As Patti Smith tells us on tonight’s show, the title track of her latest album, Banga, was inspired by a character from the Mikhail Bulgakov novel The Master And Margarita. Set mostly in the atheist Soviet state of Russia in the 1930s, the book portrays the devil, who appears as the cultured professor Woland, and his bizarre retinue as they impose themselves on a society that refuses to believe in them.
Part of the story, though, follows Pontius Pilate, who recognizes in Jesus the Nazarene a kindred spirit, but who finds himself forced into ordering his execution. Banga is the name of the dog who stays faithfully by Pontius Pilate's side as Pilate waits, through the long passage of years, for a chance to talk to Jesus the Nazarene.
For Patti Smith -- whose musicians have played with her faithfully for decades -- the song "Banga" becomes an anthem for the band. But the loyal dog is not the only character from The Master And Margarita to have inspired a song. Below, we have a list of other songs inspired by the book.
Kottarashky & The Rain Dogs, "Begemot (Behemoth)"
The Bulgarian producer and composer Kottarashky writes music that can include trippy electronics or the sounds of Balkan folk music. Or both. Here, he marries Indian tabla, klezmer clarinet, and trip-hop production to portray one of the Woland’s more colorful associates -- the demon Begemot (or in English, Behemoth) who usually exists in the form of a huge black cat, often armed and drinking vodka. The singing/rapping, in English, mentions colors frequently, ending, tellingly, with repeated use of "black."
The Rolling Stones, "Sympathy For The Devil"
Mick Jagger’s character introduces himself in the first line as "a man of wealth and taste," a clear reference to the sophisticated Woland. The story goes that Marianne Faithful gave Jagger a copy of the Bulgakov novel when it was finally published in 1967, and this song was the result. In it we hear Bulgakov’s devil shepherding mankind through one calamity after another (Jagger adds the line about killing those Kennedys, which, of course, happened well after Bulgakov’s death in 1940) and gleefully observing the carnage that results.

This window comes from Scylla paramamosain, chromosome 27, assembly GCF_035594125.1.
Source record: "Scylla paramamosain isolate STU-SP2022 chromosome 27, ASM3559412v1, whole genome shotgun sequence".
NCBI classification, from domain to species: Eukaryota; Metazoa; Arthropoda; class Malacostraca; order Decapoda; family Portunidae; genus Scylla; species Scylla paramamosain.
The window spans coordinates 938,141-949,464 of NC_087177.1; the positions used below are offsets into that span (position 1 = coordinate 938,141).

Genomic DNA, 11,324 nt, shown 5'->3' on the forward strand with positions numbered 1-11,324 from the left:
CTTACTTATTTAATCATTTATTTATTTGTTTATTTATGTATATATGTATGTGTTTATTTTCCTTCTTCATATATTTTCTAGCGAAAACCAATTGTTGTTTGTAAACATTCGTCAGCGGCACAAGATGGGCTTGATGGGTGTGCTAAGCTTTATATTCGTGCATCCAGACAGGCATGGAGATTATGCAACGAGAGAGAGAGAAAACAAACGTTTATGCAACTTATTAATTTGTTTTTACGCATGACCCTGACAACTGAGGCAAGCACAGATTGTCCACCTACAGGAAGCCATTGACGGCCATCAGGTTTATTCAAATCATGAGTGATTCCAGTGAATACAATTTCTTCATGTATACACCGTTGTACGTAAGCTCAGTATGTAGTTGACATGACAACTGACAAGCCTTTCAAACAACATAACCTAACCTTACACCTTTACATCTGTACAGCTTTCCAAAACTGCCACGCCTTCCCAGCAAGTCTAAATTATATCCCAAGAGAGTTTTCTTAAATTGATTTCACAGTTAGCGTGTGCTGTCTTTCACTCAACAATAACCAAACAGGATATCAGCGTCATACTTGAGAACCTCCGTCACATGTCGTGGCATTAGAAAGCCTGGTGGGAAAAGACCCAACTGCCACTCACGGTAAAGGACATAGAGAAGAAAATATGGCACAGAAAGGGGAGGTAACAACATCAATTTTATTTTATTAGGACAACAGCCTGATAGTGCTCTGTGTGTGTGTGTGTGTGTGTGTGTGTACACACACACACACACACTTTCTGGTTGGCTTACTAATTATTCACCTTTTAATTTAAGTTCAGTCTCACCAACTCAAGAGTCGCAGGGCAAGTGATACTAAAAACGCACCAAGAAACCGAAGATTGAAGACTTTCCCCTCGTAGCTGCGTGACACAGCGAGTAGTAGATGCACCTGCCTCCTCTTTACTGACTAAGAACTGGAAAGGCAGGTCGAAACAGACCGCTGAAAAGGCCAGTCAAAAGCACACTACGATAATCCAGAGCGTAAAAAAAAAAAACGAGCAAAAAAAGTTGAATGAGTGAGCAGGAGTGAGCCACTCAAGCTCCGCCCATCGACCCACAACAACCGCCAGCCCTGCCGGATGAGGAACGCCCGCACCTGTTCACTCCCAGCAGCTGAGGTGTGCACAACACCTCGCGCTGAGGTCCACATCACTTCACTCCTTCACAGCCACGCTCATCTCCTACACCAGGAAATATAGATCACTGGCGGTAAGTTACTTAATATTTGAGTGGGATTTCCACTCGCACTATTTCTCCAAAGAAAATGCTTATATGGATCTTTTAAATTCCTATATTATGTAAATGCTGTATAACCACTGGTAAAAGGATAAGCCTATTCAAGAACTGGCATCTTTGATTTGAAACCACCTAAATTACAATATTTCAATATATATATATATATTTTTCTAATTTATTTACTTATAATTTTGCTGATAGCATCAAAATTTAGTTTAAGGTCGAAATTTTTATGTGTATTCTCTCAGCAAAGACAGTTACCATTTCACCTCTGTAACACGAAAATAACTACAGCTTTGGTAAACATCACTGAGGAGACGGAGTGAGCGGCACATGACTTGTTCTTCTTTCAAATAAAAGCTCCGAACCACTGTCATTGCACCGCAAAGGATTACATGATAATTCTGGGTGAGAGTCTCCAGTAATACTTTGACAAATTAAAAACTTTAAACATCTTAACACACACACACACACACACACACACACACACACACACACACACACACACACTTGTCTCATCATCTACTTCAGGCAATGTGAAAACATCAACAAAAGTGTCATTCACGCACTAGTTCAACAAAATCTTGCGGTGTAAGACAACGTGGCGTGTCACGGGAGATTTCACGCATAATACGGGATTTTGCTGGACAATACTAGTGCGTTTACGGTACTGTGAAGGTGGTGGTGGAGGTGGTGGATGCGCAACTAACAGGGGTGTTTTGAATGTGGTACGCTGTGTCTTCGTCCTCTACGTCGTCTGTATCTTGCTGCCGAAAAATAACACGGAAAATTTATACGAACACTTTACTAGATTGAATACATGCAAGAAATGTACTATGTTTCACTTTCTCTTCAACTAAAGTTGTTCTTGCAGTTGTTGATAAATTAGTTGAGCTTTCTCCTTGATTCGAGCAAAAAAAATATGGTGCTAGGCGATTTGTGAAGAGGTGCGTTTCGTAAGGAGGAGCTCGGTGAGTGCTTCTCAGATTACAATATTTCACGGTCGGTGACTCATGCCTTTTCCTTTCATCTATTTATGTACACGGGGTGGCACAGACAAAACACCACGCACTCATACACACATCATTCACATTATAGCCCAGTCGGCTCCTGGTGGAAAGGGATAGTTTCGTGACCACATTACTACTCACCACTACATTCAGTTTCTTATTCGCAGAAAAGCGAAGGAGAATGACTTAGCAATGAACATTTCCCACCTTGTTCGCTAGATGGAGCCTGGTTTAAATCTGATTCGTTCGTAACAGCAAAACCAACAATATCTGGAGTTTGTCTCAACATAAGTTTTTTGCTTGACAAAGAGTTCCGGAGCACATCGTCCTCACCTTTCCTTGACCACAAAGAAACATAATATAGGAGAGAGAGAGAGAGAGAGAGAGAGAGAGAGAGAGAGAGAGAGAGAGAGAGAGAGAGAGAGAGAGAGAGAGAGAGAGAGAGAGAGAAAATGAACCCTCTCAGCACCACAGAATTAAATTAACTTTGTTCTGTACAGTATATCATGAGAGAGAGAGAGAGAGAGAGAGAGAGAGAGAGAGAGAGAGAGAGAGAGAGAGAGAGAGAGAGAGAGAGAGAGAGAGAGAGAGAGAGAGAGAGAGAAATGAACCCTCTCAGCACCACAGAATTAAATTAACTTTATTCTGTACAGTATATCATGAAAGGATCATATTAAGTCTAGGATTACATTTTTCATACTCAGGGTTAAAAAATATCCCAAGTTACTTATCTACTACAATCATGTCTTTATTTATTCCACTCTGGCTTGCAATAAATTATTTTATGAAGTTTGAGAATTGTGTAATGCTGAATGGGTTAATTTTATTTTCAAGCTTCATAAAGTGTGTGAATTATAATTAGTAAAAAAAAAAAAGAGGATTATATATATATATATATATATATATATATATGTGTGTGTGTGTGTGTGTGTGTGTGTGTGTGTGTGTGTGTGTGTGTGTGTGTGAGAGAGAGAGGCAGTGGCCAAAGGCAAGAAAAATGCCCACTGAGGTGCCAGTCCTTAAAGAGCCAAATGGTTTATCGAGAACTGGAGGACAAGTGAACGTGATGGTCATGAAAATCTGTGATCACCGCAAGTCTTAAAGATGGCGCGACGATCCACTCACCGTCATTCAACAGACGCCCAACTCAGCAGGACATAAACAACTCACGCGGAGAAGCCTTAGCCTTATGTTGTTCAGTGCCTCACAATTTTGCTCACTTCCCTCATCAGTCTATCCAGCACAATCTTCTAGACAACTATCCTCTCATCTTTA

Franz Ferdinand, "Love And Destroy"
This song from the popular Scottish band takes its lyrics from one of the most famous scenes from the Bulgakov novel. Margarita, drawn into Woland’s world on Walpurgis Night (the night of the witches’ Sabbath, as portrayed in Modest Mussorgsky’s famed orchestral piece Night On Bald Mountain), flies naked through the night over Moscow. "Rip the robes right off my chest," Alex Kapranos sings, "I fly high above the Muscovites' sky"
Pearl Jam, "Pilate"
This early Pearl Jam track brings us back to Banga again. The lyrics of the verses are fairly abstract, though they could easily be the endlessly circling thoughts of Pilate as he ponders what he’s done and yearns for a chance to explain himself to Jesus. But the chorus, without naming Banga, is still pretty clear: "Like Pilate, I have a dog."